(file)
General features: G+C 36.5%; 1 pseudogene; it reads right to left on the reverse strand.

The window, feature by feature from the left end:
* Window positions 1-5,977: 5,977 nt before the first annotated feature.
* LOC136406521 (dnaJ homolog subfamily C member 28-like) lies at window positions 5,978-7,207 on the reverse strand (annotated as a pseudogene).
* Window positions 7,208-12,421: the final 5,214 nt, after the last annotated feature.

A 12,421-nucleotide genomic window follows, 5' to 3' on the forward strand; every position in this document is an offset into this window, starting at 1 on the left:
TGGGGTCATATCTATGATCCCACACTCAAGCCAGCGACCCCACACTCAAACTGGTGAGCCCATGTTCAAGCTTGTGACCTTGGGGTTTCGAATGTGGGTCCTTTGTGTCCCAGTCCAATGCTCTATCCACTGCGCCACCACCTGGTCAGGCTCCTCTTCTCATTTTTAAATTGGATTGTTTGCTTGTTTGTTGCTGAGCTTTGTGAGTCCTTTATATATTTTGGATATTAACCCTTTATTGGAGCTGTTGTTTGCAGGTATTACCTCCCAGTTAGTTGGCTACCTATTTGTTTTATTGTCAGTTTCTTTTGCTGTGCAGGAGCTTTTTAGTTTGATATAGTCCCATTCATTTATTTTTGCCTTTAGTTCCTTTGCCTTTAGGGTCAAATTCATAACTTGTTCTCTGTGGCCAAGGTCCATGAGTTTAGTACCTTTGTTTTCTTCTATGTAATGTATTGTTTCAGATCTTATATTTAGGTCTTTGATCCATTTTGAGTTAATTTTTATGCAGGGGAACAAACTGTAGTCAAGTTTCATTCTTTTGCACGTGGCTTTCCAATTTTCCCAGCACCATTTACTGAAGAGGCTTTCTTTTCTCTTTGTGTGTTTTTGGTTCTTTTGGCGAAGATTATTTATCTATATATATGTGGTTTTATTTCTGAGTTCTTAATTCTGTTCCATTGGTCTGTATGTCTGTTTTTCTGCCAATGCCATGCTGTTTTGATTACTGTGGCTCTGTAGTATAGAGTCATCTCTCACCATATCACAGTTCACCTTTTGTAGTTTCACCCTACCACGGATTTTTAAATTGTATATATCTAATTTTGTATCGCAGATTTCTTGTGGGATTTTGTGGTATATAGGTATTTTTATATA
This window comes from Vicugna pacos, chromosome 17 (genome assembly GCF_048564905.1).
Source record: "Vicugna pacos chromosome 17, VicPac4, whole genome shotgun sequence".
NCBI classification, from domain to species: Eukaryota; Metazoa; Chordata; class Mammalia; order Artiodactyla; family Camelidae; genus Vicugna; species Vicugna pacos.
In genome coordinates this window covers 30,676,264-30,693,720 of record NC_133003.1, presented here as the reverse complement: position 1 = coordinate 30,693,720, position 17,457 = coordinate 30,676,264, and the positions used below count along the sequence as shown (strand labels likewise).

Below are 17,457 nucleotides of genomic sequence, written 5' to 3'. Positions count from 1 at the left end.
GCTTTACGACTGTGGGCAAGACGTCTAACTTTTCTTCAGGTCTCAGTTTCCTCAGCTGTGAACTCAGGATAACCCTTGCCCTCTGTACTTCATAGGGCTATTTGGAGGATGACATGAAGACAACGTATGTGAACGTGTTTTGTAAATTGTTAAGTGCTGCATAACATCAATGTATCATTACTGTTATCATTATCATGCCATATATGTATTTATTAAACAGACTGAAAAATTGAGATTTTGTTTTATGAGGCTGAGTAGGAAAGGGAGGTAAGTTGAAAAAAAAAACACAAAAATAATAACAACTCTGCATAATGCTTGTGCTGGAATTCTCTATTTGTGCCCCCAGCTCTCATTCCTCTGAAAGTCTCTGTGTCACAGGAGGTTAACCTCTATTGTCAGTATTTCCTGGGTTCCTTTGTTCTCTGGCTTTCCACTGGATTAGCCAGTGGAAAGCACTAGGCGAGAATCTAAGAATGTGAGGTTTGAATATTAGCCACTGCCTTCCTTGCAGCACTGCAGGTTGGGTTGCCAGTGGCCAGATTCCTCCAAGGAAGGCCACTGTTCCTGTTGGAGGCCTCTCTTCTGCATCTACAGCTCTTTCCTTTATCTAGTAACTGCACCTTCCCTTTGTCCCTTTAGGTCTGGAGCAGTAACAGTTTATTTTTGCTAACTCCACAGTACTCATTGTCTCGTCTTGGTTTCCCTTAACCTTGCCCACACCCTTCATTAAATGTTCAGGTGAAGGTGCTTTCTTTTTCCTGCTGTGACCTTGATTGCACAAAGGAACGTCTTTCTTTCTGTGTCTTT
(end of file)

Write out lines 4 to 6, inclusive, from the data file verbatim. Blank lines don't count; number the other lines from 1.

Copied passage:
* LOC136406521 (dnaJ homolog subfamily C member 28-like) lies at window positions 5,978-7,207 on the reverse strand (annotated as a pseudogene).
* Window positions 7,208-12,421: the final 5,214 nt, after the last annotated feature.

A 12,421-nucleotide genomic window follows, 5' to 3' on the forward strand; every position in this document is an offset into this window, starting at 1 on the left: